No. The big blue ball is not a super-sized Christmas ornament. The sphere at the gate into Crossroads’ Astronomy Campus is a sculpture, with working name of “Exoplanet X with Two Moons”. And now that it is mounted at the crossroads of Utah Street and the aptly named Sky Gazer Trail (across from Cove Road) , people visiting the Stonecipher Astronomy Center and the Leif Everson Observatory will have no trouble finding the gate.
Apparently “finding the gate” has been a problem for novice sky observers, but lighting the Utah Street Entrance would defeat the purpose of having a spot with a reasonably dark sky. (We still have to contend with the ever-increasing “city glow” of Sturgeon Bay. )
The idea of placing a sculpture at the gate has been around since Crossroads completed its Master Plan in 2008. But a sculpture of what? A rocket? A star? The Door Peninsula Astronomical Society logo?
With encouragement (prodding?) from Ray Stonecipher, the DPAS President Dave Udell arrived at the idea and design for creating a Exoplanet.
Quick tutorial in astronomical vocabulary: A planet, as defined by International Astronomical Union in 2006, is a celestial object that orbits our Sun and has sufficient mass to be round. (It’s a gravity thing.)
After those two conditions, the definition becomes highly controversial, excluding Pluto from planet status and using, as its criteria, conditions about which many astronomers do not agree. FYI: if… when… IAU revises the definition, Pluto almost certainly will remain excluded. But everyone pretty much goes along defining planets as orbiting the Sun and being round.
But the definition says to be a planet, the object must orbit OUR Sun. A quick check of the Kepler Space Telescope website reveals that, as of this writing, there are 995 confirmed planets orbiting stars other than our Sun. (The website has a scoreboard-like box which keeps track of planet candidates and confirmed planets. It keeps changing, sort of like a “hamburgers sold” sign.
To distinguish the planets which orbit other stars, stellar remnants, and brown dwarfs from our eight Sun-orbiting planets, we call them Exoplanets.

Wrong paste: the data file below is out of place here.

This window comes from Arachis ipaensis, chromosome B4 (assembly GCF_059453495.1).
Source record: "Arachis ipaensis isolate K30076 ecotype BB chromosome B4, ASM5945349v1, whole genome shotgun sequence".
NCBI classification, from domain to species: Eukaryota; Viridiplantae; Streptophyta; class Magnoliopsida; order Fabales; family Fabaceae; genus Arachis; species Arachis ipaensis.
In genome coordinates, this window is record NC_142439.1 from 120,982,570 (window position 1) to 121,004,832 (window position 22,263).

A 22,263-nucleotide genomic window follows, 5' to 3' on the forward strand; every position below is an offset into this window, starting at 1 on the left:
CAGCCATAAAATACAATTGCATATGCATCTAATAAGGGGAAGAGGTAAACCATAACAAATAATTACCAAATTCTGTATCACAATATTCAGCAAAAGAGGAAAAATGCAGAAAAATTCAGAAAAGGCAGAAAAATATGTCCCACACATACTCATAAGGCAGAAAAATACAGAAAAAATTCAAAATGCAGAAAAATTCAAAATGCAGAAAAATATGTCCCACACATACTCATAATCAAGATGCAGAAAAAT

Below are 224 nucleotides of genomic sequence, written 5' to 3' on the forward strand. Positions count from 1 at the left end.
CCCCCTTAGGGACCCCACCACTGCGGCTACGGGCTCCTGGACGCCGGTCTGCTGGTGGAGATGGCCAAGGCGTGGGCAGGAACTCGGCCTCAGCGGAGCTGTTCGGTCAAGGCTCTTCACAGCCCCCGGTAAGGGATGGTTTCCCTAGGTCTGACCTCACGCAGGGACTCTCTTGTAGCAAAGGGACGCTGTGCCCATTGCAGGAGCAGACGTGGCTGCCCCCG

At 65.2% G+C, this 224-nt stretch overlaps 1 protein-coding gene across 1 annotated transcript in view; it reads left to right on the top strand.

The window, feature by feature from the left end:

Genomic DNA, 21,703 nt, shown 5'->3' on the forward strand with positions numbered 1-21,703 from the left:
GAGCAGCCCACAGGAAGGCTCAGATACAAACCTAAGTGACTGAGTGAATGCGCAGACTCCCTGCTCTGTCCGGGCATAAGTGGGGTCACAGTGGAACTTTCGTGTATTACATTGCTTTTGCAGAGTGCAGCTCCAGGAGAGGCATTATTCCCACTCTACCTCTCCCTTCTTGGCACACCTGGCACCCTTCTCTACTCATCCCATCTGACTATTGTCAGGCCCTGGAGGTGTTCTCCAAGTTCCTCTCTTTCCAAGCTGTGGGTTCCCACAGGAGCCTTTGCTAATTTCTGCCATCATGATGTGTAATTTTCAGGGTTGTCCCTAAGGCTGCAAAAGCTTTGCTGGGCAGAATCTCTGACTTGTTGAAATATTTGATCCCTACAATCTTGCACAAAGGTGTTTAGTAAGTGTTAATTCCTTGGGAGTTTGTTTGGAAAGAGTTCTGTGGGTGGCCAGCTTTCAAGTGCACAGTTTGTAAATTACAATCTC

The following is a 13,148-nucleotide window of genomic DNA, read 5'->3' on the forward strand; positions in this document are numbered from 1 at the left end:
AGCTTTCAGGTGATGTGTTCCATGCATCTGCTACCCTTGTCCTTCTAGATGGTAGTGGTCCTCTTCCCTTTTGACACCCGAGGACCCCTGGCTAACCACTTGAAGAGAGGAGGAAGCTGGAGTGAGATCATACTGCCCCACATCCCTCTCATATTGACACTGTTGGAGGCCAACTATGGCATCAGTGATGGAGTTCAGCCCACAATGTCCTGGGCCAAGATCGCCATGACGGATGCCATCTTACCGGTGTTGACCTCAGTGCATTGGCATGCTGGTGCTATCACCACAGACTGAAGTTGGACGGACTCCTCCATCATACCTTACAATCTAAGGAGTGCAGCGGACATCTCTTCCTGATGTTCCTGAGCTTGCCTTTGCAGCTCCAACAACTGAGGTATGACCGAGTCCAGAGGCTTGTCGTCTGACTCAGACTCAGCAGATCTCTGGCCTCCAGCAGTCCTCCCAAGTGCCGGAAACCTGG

Another tradition in the astronomical community is to call an orbiting, round celestial object “whose existence has been hypothesized but not confirmed” Planet X. Back when scientists were predicting the existence of Pluto, it went by that name.
So, because the blue sphere does not represent one of the planets orbiting our Sun, it is an Exoplanet. And because its existence has not been confirmed, it is named X. Apparently, our Exoplanet X has two moons.
The sphere was formed and welded by Colt Knutson. and with the assistance of Mike Egan and Jim Maki, cleaned. It then had its “body work” done by Eric Mack. The parts–planet, rings, and moons— were assembled and a base rock drilled. On a Sunday morning last month, Jim Maki, Ray Stonecipher and Dave Udell mounted the installation with appropriate landscaping.
Ski season started last week at Crossroads, but conditions deteriorated rather quickly. The forecasts aren’t promising, but when it comes to snow, predictions can be oh, so wrong. So watch this website for current trails conditions. Once the snow is adequate, our trails will be groomed and we will start our Ski- For- Free program. Understand that our trails are always free and open to the public.
However, Door County Silent Sports (www.doorcountysilentsports.org) has teamed up with Friends of Crossroads to provide an introduction to cross-country skiing, to free ski equipment, easy access to groomed trails …. all to promote a healthy lifelong dedication to environmentally friendly winter outdoor recreation.
Crossroads has an assortment of ski and snowshoe equipment, ranging in sizes that could fit a 3 year old to large adult . Just come to the Collins Learning Center Lower Level and get fitted by one of our trained volunteers. With a few pointers on how to begin, you and your friends can head out our groomed ski or hiking trails. When you have finished, return your equipment, grab a cup of hot chocolate, and warm up by the upstairs fire. The ski loan program will be offered Thursday, Saturday, and Sundays from 1:00-3:30 .
Crossroads is a donor-supported preserve welcoming learners of all ages to programs in science, history and the environment. The Collins Learning Center, located at 2041 Michigan, is open daily 2:00-4:30. Trails are free and open to the public. Ski Trails are reserved FOR SKIERS ONLY. Hikers are asked to use designated hiking trails.
Wednesday, December 10
6:00 Training for Ski for Free Volunteers
Members of Silent Sports are collaborating with Friends of Crossroads to introduce the community to healthy winter outdoor recreation and they are looking for volunteers. Those interested are invited to participate in hands-on training on fitting skis and snowshoes. Volunteers will be given information for providing novice skiers tips for success on Crossroad’s five mile trail system. Say you’ll participate in this volunteer training by calling Crossroads at 920-746-5895.
Saturday, December 13
1:00 Hike to the Evergreen Forest
Join the naturalist for a one hour hike to the evergreen forests of Crossroads to learn some of ways trees are adapted to surviving the season we call winter. Meet at the Collins Learning Center. Free and open to the public.